“Sir,” Paul looked at Lorelei, “Lorelei is 28 years old. And just between us, we’ve been going out for quite some time now.”

“Is that true?” Horatio’s eyes widened in shock.

Edie rolled her eyes. “Where have you been for the last two months?”

“Oh, I don’t know. Fighting a war. Kicking the Japanese back to where they came from? And apparently, this young man’s been gallivanting about in the bush with my daughter!”

“Oh my.” Edie fanned herself and smiled. “I had no idea you were such a protective father, Horatio! I like this side of you!”

Horatio shrugged to Edie. “Just practicing for the young ones.” Then, back in character, he continued to Paul, nearly shouting, “I think I deserve an apology, young man.” 

“I’m sorry?” Paul had no idea what he was apologizing for.

“And…” Horatio waved his hand for Paul to continue.

“And…?” Paul looked at Lorelei for a clue. She looked nervous.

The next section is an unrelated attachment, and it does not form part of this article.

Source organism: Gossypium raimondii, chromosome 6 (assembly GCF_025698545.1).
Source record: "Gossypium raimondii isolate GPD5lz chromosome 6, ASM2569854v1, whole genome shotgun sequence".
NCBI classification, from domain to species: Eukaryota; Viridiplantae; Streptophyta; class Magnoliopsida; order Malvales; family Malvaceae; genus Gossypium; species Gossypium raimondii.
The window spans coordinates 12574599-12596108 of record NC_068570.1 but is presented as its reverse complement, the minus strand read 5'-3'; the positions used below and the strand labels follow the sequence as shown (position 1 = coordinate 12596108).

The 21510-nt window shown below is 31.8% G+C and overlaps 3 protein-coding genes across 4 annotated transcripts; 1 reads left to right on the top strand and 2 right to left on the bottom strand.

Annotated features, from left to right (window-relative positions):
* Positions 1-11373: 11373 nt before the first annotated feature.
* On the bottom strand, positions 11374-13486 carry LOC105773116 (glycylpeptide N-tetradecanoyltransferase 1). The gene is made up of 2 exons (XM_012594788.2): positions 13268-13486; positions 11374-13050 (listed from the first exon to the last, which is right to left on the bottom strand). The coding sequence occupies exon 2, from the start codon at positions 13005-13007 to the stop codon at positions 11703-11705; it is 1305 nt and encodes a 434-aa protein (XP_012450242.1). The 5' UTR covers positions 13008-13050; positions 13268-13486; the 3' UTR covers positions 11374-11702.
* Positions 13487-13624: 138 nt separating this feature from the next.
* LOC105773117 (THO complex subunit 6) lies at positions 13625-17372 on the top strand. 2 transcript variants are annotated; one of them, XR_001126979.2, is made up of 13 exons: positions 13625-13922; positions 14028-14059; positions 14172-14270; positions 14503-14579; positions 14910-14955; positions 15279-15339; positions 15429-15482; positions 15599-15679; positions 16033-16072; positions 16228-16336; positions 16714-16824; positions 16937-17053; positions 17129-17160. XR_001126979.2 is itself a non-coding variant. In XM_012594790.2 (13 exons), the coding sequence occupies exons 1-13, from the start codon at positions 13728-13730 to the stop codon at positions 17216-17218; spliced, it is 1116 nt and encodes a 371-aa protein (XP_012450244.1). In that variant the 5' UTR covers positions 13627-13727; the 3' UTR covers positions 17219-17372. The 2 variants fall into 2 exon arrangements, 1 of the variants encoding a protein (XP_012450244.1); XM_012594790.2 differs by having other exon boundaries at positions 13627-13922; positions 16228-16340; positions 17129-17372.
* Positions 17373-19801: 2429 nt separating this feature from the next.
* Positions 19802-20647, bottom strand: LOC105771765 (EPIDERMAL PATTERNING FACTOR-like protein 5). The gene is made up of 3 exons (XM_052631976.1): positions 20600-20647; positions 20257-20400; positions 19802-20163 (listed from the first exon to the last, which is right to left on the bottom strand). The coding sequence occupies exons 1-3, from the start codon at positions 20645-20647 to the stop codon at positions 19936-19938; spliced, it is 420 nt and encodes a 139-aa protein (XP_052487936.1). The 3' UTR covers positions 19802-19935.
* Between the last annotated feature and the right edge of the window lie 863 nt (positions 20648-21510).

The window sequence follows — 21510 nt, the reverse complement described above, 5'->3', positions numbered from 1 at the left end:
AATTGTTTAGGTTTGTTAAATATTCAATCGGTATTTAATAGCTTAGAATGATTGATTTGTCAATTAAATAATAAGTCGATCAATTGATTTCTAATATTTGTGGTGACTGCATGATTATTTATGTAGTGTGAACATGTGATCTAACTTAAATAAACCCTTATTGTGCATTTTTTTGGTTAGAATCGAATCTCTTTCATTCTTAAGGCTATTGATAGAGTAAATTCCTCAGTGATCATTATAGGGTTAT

“And dinner is a lot more serious than coffee,” Horatio hinted.

“May I have your permission,” Paul said solemnly, “to take your sort-of daughter to dinner?”

“I’m not sure.”

Edie slapped his arm. “Horatio!”

Horatio frowned. “Oh, Edie, I’m just teasing the young lad. Well, I already know you’re an upstanding citizen and a true Christian. I can’t think of any reason off the top of my head to say no.” He looked at Lorelei. “Unless you don’t want to go.”

“I want to go.” She smiled up at Paul.

Horatio waited, enjoying the moment. “Have a lovely time, dear.” 

“I’m planning on it.” 

Paul offered his arm to Lorelei. She nodded, and arm in arm they began descending the switchbacks down the mountain.

Watching them, Edie exclaimed, “My my my, that young man reminds me of Horatio when he was young. He could be your twin! It reminds me of our old courting days, doesn’t it you, darling?”

Horatio nodded in agreement. “I definitely see the resemblance.”

“Don’t you think so dear?” Edie called to me.

“Think what?”

“That Paul looks like Horatio!”

I looked at Paul’s back. Well… if Uncle Horatio was a foot taller, clean-shaven, had more hair and a tan, and a stronger jawline… there might be a resemblance, I thought.

“So,” Dorris clapped her hands together, “how about that hamburger?”